Daniel J. King
Dissertation Blog #18
Notes from Meeting with Dr. Salter 2020-09-22
I need to direct the spotlight onto the persuasive purpose of the game. Monetization is not a humanistic-enough topic. Neither myself nor my committee members are specialists in fundraising. I can still touch on the freemium issues, but it should not be the main contribution.
For the methodology, it's too hard to validate education effects of a game with my resources. So I should design the game, have people play it, and then survey the players to see if I have changed their attitudes and beliefs. Have I inspired people to want to donate to science advocacy (rather than actually collecting donations through the game)?
See Mary Flanagan on making a difference through playful design.
My methodology should spring from Flanagan and Nissenbaum's Values at Play.
I need to go back to my methods list and assess the participatory design readings. Can I figure out how to merely scale down their methods to be usable during the pandemic, rather than abandoning their methods entirely? How can I preserve the intention of what I wanted from the participatory design feedback.
I do not have to dramatically change my methods list. Maybe I can just switch in readings I've done that did not make the first cut. The important thing is to drop anything that necessitates a hands-on methodology.
The chapter outline will fundamentally change:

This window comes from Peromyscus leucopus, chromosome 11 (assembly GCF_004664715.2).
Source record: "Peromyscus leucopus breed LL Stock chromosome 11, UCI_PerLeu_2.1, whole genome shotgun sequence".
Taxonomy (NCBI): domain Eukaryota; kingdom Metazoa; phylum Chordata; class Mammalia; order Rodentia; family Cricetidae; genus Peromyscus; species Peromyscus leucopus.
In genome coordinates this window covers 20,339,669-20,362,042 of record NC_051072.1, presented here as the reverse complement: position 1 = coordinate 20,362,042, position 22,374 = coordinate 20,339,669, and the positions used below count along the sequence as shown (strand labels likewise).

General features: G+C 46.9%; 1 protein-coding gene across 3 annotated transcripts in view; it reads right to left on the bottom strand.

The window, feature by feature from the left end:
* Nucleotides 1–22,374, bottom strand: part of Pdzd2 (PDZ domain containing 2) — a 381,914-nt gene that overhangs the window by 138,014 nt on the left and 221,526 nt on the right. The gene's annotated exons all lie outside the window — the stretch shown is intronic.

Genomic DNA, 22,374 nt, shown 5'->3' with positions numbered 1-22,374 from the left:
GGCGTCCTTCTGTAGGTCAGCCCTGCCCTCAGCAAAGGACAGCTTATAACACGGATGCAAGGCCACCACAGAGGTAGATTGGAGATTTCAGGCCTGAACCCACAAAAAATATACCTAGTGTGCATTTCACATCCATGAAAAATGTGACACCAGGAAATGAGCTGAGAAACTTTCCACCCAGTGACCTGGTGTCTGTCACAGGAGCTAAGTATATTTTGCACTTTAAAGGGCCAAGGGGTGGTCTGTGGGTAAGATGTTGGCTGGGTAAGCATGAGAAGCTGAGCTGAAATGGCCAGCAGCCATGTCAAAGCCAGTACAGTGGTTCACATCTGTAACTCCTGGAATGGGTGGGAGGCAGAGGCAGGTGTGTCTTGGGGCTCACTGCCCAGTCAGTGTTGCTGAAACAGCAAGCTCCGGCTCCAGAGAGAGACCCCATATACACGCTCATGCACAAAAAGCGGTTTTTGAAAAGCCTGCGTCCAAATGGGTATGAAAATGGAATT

Monetization cannot be at the forefront. The main contribution must be persuasion.
Because of the pandemic, most methods of collaborative workshopping are out.
Talk to Taylor Howard about how his serious game design dissertation project has evolved.
Dissertation Pre-Proposal Revision
Problem: Scholars such as Mary Flanagan and Helen Nissenbaum have defined best practices for conscientious game design, and others including Jesper Juul and Gregory Trefry have defined principles for designing casual games that appeal to a wide audience. However, less research has been done on how to integrate these two design approaches.
Research Question: How can the best practices for conscientious game design be integrated with the principles of casual game design, so that a game can be values-focused while also appealing to a wide audience?
Data: I will examine published design principles for serious games and casual games, integrate them in my original game concept, and then examine playtester feedback.
Method for Collecting Data: I will use the published design principles to inform the design and development of my game Field of Cures. Then I will conduct interviews with playtesters to see if the casual aspects of the game appealed to them and if the game influenced their attitudes and beliefs.
Method for Analyzing Data: I will look for common themes in the playtesters’ qualitative feedback about what is effective in the game design and what should be revised. From the experience of designing and testing Field of Cures, I will synthesize a set of recommendations for serious-casual game design.
Categories to Cover in Literature Review: My literature review will cover best practices and ethical considerations in serious game design and casual game design.
Reasons the Study Is Significant: Serious games can be crafted to help players understand complex connections between phenomena as well as ethical issues that arise from those interconnections. If a serious game is not intrinsically appealing to play, however, it’s audience — and therefore its impact — will be limited. Serious game designers usually have fewer development resources, which often explains the gap in appeal between serious games and commercial games. Integrating casual game design principles could enable designers to increase the appeal of serious games more efficiently.
Outline of the Chapters
Serious Game Design Principles in Field of Cures
Casual Game Design Principles in Field of Cures
Recommendations for Serious-Casual Game Design